Retirement Never Looked So Good
Photo Courtesy of United Airlines February edition of Rhapsody Magazine
BY LORRAINE DUFFY MERKL
Cindy Crawford is turning 50 and she’s done. According to an interview, “I can’t keep reinventing myself. I shouldn’t have to keep proving myself. I don’t want to.”
Oh Cin, I feel ya.
It’s one thing when you want (the operative word) to reinvent yourself because you’d love a change, have a desire to flex different muscles, or show off a skill thats light has been hiding under a bushel.
It’s another when you have to (the operative words) change what you’re doing or who you are – in that I’m dancing as fast as I can way – in order to stay relevant.
Now, we all have to do it to some extent with technology always upgrading or when we get a new boss or client, who has their own systems. But the supermodel with the famous mole is talking about constantly accomplishing things and still having people ask, “What else can you do?” Cindy C. was one of the most celebrated models of the ‘80s and ‘90s, hosted MTV’s House of Style, tried acting (once along side a Baldwin brother), designed furniture for Raymour & Flanigan, made exercise videos, and most recently authored a book.
Another time and place I would have thought, “Wow, that Cindy is sure multi-talented.” Currently, I think she just must be exhausted. That’s how it feels when no matter how much experience you gain, you’re never enough. The constant pressure to appear new turns someone who is an expert in their original field (her case modeling for fashion and cosmetics) into a jack of all trades, master of none.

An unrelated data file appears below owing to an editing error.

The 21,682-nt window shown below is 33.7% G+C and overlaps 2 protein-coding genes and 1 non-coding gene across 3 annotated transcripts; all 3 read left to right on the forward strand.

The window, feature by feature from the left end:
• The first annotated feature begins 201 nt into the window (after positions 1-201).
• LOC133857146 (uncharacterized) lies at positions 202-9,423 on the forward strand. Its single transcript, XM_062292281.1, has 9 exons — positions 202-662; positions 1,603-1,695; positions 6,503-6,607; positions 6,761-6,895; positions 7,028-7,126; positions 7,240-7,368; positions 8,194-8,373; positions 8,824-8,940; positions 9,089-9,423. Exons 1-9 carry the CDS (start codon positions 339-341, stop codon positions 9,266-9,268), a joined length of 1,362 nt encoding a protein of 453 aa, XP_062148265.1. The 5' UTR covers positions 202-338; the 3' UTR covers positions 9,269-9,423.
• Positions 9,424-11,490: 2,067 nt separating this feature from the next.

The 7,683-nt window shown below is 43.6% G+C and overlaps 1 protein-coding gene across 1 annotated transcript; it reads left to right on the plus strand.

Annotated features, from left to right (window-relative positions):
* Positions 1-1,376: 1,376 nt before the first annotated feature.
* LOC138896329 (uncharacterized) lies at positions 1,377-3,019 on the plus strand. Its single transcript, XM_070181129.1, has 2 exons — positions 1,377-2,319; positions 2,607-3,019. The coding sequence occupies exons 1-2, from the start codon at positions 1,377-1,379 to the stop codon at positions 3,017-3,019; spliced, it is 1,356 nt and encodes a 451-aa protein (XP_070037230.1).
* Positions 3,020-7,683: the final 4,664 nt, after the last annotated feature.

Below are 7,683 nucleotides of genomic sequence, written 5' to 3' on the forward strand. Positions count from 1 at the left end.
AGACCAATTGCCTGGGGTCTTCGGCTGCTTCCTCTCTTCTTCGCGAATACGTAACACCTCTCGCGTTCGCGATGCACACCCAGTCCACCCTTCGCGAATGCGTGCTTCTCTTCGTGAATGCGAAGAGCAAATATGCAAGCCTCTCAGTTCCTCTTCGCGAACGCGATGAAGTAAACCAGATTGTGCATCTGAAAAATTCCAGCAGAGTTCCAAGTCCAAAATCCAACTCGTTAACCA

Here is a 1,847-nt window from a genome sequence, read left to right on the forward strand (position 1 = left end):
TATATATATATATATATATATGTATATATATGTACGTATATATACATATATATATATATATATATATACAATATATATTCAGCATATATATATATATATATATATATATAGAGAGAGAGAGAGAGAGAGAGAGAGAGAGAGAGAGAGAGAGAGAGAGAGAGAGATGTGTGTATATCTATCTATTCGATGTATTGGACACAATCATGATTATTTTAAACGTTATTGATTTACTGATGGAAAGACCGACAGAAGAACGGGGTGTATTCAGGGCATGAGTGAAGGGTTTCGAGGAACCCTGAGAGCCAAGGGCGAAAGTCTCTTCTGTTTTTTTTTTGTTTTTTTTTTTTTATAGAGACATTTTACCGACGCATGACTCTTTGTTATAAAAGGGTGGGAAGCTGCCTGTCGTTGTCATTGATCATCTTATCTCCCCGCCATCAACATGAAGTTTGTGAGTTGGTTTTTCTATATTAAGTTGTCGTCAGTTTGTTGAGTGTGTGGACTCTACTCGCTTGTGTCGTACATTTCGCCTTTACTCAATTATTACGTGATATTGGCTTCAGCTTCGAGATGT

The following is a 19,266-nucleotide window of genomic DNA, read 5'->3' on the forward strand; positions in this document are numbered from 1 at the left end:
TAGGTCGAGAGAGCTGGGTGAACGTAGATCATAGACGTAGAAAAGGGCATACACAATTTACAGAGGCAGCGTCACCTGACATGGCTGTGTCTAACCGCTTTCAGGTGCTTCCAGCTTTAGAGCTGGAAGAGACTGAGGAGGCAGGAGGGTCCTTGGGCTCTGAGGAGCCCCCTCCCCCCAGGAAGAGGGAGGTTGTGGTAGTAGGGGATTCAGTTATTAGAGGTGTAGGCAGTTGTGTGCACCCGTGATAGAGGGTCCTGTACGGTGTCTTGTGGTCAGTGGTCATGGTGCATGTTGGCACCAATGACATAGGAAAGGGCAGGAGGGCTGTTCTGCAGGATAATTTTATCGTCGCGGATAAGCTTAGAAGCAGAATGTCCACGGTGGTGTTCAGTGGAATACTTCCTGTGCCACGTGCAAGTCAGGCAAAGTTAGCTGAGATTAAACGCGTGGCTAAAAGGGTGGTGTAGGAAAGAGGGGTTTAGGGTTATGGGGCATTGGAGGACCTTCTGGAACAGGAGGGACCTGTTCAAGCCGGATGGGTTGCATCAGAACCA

I think of myself as lucky that when my “reinvention” came about I was able to keep my title of writer. I’ve been an essayist for newspapers, magazines and websites now for a decade. Before that I spent two decades as an advertising copywriter — staff and freelance.
After the crash – quite frankly, even a little before that – clients dried up because they lost business and contacts disappeared, as they lost their jobs and started calling me to find out where the freelance was. To fill the void, I began writing my first published novel, and took a stab at writing a first person account for my local newspaper, which developed into a second career.
Yet, even with “10 thousand hours” racked up in two different industries, not to mention the management, fundraising, merchandising, and sales skills I developed during twenty years worth of volunteer work, there are still potential employers who look at me skeptically and wonder if I’ve really demonstrated myself enough in the area with which they’re looking for a writer’s help. To paraphrase Cindy, How old do you have to be before you can stop proving that you know how to do what you know how to do?
Unlike the former covergirl though, some of us just can’t choose to stop making money when we get fed up.
Recently, I’ve been thinking about another reinvention — a third act, if you will; one that does not involve the written word. I’m fascinated by the business of consignment, buying and selling designer clothing and accessories. I’m interested in becoming educated in how to verify originals and telling the difference between those and fakes, as well as pricing pre-owned items. The thing that makes me hesitate about trying to get my foot in the door isn’t that I’d have a lot to learn, but that people may not consider any of my other skills – cultivated over decades – transferable. I really can’t abide the idea of being treated as though I know nothing.
There may be hope though. The @Work section of the New York Post just ran an article about how companies are now bypassing the resume in favor of a series of get-to-know-you meetings followed by a project to see job candidates in action.
I don’t know if this is a good or bad thing. But if companies change the game of how people get hired, maybe it will change the odds for the better of getting a job.